3 Reasons Why Yen Carry Trade Is Back (And 3 Reasons Why It Can’t Last!)

Word around the streets is that the famous yen carry trade is about to stage a major comeback! Will traders return to the ol’ strategy, or will it tank deeper than Charlie Sheen’s attempts at “winning”?

For y’all who have been living in a cupboard under the stairs (oh wait, that’s Harry Potter), carry trade is simply the strategy of borrowing cheap currency in order to buy one that has bigger yields.

For example, Harry Potter borrows 1 million GBP from Dumbledore at an interest rate of 1%. Using his money, Harry Potter buys Hogwarts and then rents it out for vacationing wizards at an annual rate of 6%. Since Harry is only paying 10,000 GBP a year while receiving 60,000 GBP, he pockets the 5% interest rate differential of 50,000 GBP!

The same principle holds true for currency trading. Traders usually sell low-yielding currencies and buy high-yielding ones in order to benefit from interest rate differentials. But even though it’s tempting to sell the Greenback with the Fed‘s interest rates below 0.25%, traders usually sell the uber low-yielding yen. After all, you can hardly get any more rock bottom than the BOJ‘s close to zero interest rates!

I know, I know, I’ve talked about the return of carry trade ages ago, but here’s why I think yen carry trade is coming sooner than a Rebecca Black-Justin Bieber mash-up:

JPY or USD?

First is the expiration of QE2 in June. From what I’ve heard, the Fed could hit the brakes in providing the economy with stimulus. If this turns out to be the case, the U.S. will be a step ahead in adopting a tighter monetary policy, leaving Japan with the lowest benchmark rate.

Naysayers are also anticipating that the BOJ will announce more stimulus measures in its policy statement tomorrow. Tankan survey responses gathered after the earthquake showed that the outlook of manufacturers is pretty gloomy in the coming months. Poor economic prospects could weaken the yen further, and make it more appealing as a funding currency.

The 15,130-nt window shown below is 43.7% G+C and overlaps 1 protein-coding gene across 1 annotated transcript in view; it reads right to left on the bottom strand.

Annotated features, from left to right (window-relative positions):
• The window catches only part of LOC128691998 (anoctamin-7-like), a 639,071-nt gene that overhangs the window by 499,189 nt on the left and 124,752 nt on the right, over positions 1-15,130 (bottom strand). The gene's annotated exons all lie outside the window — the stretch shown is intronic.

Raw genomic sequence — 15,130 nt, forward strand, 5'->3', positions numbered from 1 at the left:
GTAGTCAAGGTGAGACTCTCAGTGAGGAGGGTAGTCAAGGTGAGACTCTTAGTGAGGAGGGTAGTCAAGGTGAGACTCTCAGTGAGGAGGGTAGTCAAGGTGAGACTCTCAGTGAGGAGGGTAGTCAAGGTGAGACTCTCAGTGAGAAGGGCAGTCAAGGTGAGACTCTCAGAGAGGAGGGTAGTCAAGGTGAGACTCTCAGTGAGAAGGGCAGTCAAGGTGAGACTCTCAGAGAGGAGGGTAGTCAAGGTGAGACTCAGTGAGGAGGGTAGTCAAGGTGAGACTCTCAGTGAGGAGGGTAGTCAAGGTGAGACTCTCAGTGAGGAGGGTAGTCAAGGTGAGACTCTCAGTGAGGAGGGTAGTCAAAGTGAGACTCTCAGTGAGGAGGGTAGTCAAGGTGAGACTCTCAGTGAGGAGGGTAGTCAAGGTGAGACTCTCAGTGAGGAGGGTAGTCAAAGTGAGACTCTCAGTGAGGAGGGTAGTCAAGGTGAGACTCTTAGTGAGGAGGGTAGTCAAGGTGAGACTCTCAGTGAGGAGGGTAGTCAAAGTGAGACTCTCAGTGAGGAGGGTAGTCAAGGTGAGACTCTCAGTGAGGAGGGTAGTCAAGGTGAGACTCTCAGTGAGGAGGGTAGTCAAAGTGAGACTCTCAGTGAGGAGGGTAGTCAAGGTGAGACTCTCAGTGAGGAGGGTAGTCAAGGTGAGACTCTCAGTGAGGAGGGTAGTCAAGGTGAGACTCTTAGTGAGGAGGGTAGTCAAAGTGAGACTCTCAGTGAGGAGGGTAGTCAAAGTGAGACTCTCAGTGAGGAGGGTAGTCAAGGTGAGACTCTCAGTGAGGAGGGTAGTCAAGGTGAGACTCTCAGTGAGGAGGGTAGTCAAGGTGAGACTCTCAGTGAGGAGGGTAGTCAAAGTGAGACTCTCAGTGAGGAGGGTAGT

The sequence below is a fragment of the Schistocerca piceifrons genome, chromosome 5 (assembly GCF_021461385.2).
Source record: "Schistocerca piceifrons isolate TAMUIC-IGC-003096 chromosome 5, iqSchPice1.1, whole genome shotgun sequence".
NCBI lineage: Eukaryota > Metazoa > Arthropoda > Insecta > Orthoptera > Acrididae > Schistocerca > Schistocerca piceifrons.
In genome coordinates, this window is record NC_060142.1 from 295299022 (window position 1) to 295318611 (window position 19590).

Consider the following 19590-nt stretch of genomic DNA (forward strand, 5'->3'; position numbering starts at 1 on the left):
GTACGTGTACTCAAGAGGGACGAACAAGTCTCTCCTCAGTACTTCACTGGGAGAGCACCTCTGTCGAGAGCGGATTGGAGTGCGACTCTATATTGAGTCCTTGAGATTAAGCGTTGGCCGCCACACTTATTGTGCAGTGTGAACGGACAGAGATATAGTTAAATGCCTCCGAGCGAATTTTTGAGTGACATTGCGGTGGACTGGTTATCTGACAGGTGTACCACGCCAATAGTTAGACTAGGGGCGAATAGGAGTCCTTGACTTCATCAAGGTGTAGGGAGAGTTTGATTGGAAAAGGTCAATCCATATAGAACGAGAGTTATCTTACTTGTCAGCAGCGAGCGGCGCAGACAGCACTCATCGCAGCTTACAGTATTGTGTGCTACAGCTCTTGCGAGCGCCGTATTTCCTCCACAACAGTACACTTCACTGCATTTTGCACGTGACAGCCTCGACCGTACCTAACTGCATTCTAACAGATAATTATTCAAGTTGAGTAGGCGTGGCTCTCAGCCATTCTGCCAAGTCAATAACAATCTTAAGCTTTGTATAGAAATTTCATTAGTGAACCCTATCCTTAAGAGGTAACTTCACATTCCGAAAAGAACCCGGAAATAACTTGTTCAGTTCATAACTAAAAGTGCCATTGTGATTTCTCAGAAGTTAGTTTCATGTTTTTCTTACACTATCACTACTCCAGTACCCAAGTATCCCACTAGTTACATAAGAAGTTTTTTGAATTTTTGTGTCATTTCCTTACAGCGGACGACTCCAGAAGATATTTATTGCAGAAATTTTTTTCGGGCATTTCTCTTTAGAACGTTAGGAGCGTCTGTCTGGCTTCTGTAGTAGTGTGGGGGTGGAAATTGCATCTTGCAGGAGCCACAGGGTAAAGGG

Lastly, there’s also the G7‘s promise to help the BOJ weaken the yen. The clique might not have publicly pledged to step in to the currency markets whenever Japan sends an S.O.S., but I betcha there are a handful of traders out there who are still haunted by memories of getting their accounts burned for buying the yen despite talks of an intervention.

Is it safe to say that selling the yen is the way to go?

Don’t get all your hopes up yet. Here are some signs that say yen carry trade won’t last long.

First, there’s the impact of repatriation efforts, where insurers cash in on their overseas investments to cover disaster-related costs. Several analysts estimate that repatriation could reach roughly 10 trillion JPY in yen-buying, which could provide support for the Japanese currency.

In addition, more and more investors are purchasing Japanese stocks, betting that the prices will be back to pre-quake levels soon. You see, most investors are bargain hunters. They go in a buying frenzy when assets are cheap, just like Happy Pip goes gaga when there’s a half-price sale on boots!

In this case, since Japanese equities reached record lows after the disaster, plenty of investors grabbed the opportunity to “buy low” then eventually “sell high,” just as Warren Buffet does it.

Heck, even Warren Buffet himself is bullish on Japanese stocks, along with Jim Rogers, co-founder of George Soros’ Quantum hedge fund. Both hotshot investors believe that Japan will be able to get back on its feet really soon, and that the recent dips in the yen and Japanese equities present easy profit potentials.

So, which side are you on? Vote in the poll or let us know what you think by posting your comments below!


  • Ichwan

    I am confused